I love being a reviewer. It lets me watch anything I want, even when it’s something that gets me weird looks. All I need to say is that I’m watching the show for a review. Though, I don’t think anyone believes me when I say that. Or at least that’s how this entire project started out several months ago.
Because I spend most of my time on the internet, I kept hearing murmurs about something called My Little Pony: Friendship is Magic. At first I ignored it, because even someone who watches cartoons well into his mid-twenties has limits. “It’s for little girls,” I told myself. “Let the little girls watch it.”
But I kept hearing more about it, and I even found out that there were a lot of college age guys who loved the show. This intrigued me, but not enough to take the plunge myself. It wasn’t until a friend of mine got into the series that I decided to give this one a look see, and see if there was a review in there somewhere. If nothing else I intended to see what it was about this show that made people lose their sanity and start wearing t-shirts for a little girl show.
What I discovered was more than a little surprising. I could only watch a few episodes at a time, before I started questioning my masculinity and had to take a few steps back. But I prevailed, and now I will share my findings with you.
In an nutshell, I liked what I saw. This series has a lot going for it beyond the superficial. Obviously it isn’t going to be for everyone, especially people that care what others think of them. But from a purely objective standpoint My Little Pony: Friendship is Magic is a surprising series.
With the exception of the first two episodes, this is an entirely episodic series. Certain elements do bleed over between episodes, but these are mostly character development traits. It is very possible to just pick this series up and start watching any episode you want. And even though the first two episodes introduce the characters, the show is simple enough, and the characters are distinct enough that it doesn’t take much to pick up on the important bits. That, and the show is written for a younger audience, so by nature it isn’t as complex as something aimed specifically at adults.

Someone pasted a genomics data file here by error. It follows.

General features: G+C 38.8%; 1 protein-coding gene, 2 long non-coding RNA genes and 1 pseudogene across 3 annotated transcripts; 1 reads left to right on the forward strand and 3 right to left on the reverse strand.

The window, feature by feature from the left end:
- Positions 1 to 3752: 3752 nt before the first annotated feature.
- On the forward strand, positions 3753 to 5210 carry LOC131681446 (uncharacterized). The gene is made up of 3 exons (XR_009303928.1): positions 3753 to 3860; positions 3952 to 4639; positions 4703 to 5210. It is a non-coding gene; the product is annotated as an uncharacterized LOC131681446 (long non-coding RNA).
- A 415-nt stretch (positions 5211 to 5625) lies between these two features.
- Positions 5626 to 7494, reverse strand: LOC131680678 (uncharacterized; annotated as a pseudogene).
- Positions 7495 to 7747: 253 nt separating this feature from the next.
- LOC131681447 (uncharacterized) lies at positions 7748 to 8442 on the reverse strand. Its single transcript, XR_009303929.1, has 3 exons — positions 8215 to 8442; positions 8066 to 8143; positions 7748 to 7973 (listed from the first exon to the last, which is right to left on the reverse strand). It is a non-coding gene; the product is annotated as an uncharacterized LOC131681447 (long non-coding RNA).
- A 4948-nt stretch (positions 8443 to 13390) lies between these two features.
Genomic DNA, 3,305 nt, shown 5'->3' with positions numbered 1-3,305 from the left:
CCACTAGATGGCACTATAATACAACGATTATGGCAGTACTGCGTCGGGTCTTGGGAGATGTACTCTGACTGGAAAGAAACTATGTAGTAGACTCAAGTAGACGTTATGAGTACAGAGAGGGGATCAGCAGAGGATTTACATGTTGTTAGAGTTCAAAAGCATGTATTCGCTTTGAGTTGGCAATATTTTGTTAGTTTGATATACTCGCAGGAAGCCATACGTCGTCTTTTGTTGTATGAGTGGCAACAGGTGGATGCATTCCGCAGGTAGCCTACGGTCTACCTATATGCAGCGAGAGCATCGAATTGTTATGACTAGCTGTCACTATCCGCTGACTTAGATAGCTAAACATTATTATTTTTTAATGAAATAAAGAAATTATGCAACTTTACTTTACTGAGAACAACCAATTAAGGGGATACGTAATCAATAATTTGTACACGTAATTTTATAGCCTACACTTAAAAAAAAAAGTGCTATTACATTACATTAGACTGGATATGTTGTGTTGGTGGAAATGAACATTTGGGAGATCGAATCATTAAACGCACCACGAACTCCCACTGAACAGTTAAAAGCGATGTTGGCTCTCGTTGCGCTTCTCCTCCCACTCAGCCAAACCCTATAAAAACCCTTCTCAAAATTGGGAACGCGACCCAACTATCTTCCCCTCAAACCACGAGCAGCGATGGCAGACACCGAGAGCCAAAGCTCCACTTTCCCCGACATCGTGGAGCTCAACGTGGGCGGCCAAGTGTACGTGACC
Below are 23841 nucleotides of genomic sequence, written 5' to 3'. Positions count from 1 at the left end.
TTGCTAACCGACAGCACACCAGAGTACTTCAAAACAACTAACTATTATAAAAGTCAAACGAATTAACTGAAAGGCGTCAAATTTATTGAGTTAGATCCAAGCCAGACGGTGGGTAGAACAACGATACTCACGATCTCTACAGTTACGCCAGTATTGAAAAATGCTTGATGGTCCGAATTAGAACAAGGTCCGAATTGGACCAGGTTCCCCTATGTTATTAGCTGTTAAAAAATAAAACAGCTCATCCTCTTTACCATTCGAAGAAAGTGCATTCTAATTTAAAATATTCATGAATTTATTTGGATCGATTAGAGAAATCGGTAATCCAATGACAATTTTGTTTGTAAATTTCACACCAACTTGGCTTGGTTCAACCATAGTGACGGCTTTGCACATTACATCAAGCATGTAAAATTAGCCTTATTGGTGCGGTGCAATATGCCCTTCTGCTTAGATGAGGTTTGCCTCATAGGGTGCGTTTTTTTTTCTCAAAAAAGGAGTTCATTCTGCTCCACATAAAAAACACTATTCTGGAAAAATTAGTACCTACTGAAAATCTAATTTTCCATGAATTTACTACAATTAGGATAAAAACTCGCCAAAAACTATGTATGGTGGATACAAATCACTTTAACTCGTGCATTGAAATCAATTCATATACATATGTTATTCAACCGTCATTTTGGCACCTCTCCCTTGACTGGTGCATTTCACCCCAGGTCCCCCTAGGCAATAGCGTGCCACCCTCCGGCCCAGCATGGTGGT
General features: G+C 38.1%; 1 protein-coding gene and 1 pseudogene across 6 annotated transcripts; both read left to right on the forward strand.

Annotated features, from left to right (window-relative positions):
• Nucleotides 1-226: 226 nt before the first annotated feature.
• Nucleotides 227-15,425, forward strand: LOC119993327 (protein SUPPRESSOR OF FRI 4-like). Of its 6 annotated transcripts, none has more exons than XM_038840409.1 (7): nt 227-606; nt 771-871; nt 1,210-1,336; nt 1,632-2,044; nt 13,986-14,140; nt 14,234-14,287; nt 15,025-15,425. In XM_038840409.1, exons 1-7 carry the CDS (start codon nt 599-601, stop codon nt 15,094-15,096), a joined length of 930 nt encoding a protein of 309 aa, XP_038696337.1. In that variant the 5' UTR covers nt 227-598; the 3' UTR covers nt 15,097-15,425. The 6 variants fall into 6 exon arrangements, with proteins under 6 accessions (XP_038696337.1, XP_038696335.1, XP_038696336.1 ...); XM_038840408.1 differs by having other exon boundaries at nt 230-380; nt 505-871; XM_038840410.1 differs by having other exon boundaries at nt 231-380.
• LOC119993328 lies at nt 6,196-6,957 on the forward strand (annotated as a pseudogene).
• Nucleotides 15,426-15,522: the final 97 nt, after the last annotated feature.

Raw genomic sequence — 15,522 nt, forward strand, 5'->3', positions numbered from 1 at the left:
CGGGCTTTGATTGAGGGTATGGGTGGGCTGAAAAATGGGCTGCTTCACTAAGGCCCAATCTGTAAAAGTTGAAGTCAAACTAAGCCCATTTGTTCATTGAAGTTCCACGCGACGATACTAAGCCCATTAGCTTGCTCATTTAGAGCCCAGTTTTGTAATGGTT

So if My Little Pony: Friendship is Magic is such a simple, little girls’ show, then why do so many grown men love it to the point of creating an expansive internet subculture? The answer will of course vary from Brony to Brony, but there are a few things everyone that loves the show can agree on, and they are as follows:
At first glance the characters seem like the most basic archetypes. You’ve got Twilight, the bookworm; Rainbowdash, the tomboy (and according to some, angry lesbian, but shame on those people); Rarity, the fashionista diva; Applejack, the hard working cowgirl; and Fluttershy, the timid girl. Yes, the characters do fall into specific archetypes, but it takes only a few episodes to dispel the idea that they are nothing but archetypes. After seeing Rarity bend over backwards to please her friends, or seeing Fluttershy, aka the shy one, intimidate a Dragon, you begin to wonder if maybe, just maybe, there is more to these characters than their stereotypes.
The use of archetypes are part of what make the characters so strong. While initially it may seem lazy, it is actually an effective writing tool I am quite fond of. I’ve seen far too many characters that are so original that they don’t fit any existing archetype. They are also incredibly unmemorable. Having a character fit into an archetype is an effective tool for making them stand out, and from that point on you can develop them beyond their initial mold.
Thanks to these archetypes the characters of My Little Pony: Friendship is Magic are easily distinguishable, and stick in the minds of the viewers. The fact that every fan of the show has their own favorite character is a testament to how well the characters are developed while still sticking to their stereotypical roots.